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TNT trials B2B Rail Freight Deliveries into London Euston

Unloading the TNT Express carriages at London Euston.

TNT has publicised details of an overnight trial of the rail network for deliveries into Euston Station, that it says is the first time rail has been used a business-to-business freight channel in the UK for over 20 years.

During the night of 4/5 June, a specially-commissioned train carrying tonnes of supplies from retailer Staples and the manufacturer Bristan was delivered from the Midlands to destinations in the capital.

The trial was run by TNT Express, in conjunction with Colas Rail, Network Rail and Transport for London Intermodality, a Sussex-based consultancy on rail freight services and terminals, and self-confessed "railheads"  sponsored the operation.

TNT Express sorted the goods on the platform side, then delivered to hundreds of stores/suppliers throughout the capital using its fleet of waiting electric and zero-emission delivery vehicles.

Simon Harper, Director of Operations, TNT Express UK & Ireland, said: “We are very keen to understand whether, by potentially supplementing our core road network with selected rail services where feasible, we may be able to better support our customers and their businesses with an even faster and more reliable service.”

 

Laying to rest myths about rail freight and urban logistics

Intermodality has been involved with the European Commission and others in a number of projects designed to encourage greater use of rail and more sustainable city logistics options in moving freight.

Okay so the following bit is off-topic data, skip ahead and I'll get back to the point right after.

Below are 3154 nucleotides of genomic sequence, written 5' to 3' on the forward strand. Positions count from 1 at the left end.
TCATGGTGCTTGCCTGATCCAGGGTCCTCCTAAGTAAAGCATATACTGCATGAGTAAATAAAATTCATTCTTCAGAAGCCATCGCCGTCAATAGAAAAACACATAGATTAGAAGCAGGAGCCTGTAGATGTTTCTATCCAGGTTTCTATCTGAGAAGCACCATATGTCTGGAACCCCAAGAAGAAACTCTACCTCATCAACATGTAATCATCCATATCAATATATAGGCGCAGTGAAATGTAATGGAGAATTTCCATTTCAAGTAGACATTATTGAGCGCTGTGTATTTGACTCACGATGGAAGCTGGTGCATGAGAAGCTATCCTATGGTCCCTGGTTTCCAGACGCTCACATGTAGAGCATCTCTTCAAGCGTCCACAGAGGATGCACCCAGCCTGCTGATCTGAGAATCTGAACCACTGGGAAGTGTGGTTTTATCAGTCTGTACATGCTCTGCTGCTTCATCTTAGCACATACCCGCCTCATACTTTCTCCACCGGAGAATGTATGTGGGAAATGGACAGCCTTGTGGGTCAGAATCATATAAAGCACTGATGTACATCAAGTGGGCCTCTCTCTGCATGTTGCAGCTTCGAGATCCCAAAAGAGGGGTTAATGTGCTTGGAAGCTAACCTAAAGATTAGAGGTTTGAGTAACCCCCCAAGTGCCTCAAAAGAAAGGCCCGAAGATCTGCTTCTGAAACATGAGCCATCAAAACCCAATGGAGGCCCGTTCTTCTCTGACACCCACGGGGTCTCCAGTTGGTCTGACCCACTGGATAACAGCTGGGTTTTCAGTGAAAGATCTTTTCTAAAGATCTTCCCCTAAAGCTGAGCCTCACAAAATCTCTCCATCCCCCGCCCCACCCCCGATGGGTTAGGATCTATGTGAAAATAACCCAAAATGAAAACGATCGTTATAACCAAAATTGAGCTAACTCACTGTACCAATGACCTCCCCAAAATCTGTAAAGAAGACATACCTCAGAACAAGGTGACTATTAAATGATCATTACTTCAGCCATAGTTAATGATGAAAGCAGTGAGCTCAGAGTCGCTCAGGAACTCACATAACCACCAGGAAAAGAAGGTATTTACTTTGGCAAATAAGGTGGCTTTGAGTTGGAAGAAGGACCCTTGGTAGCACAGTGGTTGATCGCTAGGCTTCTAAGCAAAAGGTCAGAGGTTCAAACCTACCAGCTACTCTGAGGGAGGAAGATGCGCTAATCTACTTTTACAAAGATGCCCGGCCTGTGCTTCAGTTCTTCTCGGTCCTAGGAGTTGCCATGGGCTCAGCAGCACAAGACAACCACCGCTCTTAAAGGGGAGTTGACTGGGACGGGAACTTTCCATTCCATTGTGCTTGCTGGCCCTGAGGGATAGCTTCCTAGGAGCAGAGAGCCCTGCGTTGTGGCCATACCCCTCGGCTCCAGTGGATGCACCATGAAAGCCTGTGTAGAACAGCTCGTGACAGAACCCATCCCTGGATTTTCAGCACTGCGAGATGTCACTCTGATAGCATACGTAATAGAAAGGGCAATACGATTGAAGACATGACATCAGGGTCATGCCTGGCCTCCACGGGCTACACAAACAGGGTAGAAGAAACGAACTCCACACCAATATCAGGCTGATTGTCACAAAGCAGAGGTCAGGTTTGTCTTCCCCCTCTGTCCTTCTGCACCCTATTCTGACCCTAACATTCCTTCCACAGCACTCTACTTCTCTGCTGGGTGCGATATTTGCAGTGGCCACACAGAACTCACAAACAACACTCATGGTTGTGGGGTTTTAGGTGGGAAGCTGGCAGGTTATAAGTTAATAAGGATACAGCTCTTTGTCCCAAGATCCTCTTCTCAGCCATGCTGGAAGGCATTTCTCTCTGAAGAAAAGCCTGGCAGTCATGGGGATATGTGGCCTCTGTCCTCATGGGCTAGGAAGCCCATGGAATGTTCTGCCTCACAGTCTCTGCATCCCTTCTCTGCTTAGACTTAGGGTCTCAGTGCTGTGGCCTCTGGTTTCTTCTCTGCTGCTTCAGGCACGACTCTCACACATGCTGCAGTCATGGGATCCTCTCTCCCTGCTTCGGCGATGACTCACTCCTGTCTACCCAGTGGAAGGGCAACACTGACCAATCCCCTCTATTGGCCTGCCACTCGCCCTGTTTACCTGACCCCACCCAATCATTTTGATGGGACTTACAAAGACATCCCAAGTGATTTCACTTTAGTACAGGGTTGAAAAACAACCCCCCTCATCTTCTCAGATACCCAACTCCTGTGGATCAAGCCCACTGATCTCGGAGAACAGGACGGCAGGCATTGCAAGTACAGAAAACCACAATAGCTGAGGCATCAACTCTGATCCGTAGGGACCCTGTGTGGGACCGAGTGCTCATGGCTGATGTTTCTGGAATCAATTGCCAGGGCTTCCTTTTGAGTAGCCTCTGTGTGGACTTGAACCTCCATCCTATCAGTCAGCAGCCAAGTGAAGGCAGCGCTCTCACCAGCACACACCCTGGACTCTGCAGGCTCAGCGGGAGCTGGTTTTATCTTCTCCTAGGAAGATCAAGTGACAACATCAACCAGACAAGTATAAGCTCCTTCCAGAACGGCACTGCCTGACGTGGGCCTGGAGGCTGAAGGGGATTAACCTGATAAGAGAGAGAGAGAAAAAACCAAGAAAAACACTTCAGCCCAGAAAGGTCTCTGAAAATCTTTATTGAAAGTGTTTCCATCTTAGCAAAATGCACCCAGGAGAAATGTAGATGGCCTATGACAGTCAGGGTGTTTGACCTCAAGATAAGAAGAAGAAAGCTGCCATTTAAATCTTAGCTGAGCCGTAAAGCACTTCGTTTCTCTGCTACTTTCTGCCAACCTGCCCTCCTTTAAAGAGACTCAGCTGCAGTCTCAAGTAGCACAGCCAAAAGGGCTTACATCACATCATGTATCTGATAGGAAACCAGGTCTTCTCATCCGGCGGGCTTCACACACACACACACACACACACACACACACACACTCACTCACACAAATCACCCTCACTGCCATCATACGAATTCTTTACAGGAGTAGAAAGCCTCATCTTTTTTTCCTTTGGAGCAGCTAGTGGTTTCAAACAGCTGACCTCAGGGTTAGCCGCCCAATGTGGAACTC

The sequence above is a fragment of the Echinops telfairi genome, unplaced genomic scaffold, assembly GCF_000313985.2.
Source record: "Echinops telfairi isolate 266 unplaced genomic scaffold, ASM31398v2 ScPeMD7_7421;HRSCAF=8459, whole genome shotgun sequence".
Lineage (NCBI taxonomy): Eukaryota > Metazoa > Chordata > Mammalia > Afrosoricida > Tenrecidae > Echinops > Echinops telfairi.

Intermodality stated that TNT delivered cages of products for customers Staples and Bristan into Colas Rail's Rugby depot, taking only 20 minutes to transfer from road to rail. The train left Rugby to cover the 82 miles direct to Euston station, arriving on time at 02:38. Filmed by camera crews from ITV and TNT, within an hour the cages were transhipped from train into a fleet of waiting TNT electric and low-emission trucks and vans, the road and rail vehicles being clear of the station by 03:49.

The TNT Express fleet of low-emission and all-electric vehicles ready to roll out direct customers.

Nick Gallop, Director of Intermodality, said "This trial has more than ever laid to rest the myths about rail freight and urban logistics - the overnight train ran to time, achieved a faster transit than by road, used an otherwise deserted main line station as a freight interchange, and significantly reduced emissions in the process. I am delighted that our sponsorship helped make it happen, reflecting our commitment to raise awareness and promote further innovation in the rail freight sector."

 

Helping understand how cities can re-integrate rail freight

TNT said that the project aligns with Government policy to encourage greater "mode shift" of freight from road to rail, as evident in Network Rail's recent 'Freight Market Study' which forecasts a potential doubling to 45.2bn tonnes per year in rail freight traffic over the next 30 years.

Ian Wainwright, Head of Freight and Fleet at Transport for London, said, “During the 19th and much of the 20th century, the UK's rail network was the backbone of the freight industry, moving products and goods across all corners of the country. This new trial will help in understanding how major cities can re-integrate this delivery option along with the recent growth in rail passenger journeys, helping to shift freight back onto the rails and free up local roads while reducing emissions by using the cleanest vehicles available.”

TNT added that, as well as delivering a much faster service to customers, with trains running at up to 95mph, moving an element of freight from road to rail will also significantly cut carbon emissions, with every tonne moved by rail saving around three-quarters of the emissions per kilometre compared to road haulage (according to DEFRA statistics).

 

TNT Express considering rail services from regional locations

While the trial train originated from Rugby, TNT Express' long-term plan is to consider developing high-speed, long-distance services from various regional locations, including its largest sorting hub at Kingsbury (Warwickshire), which already has direct access to rail sidings.

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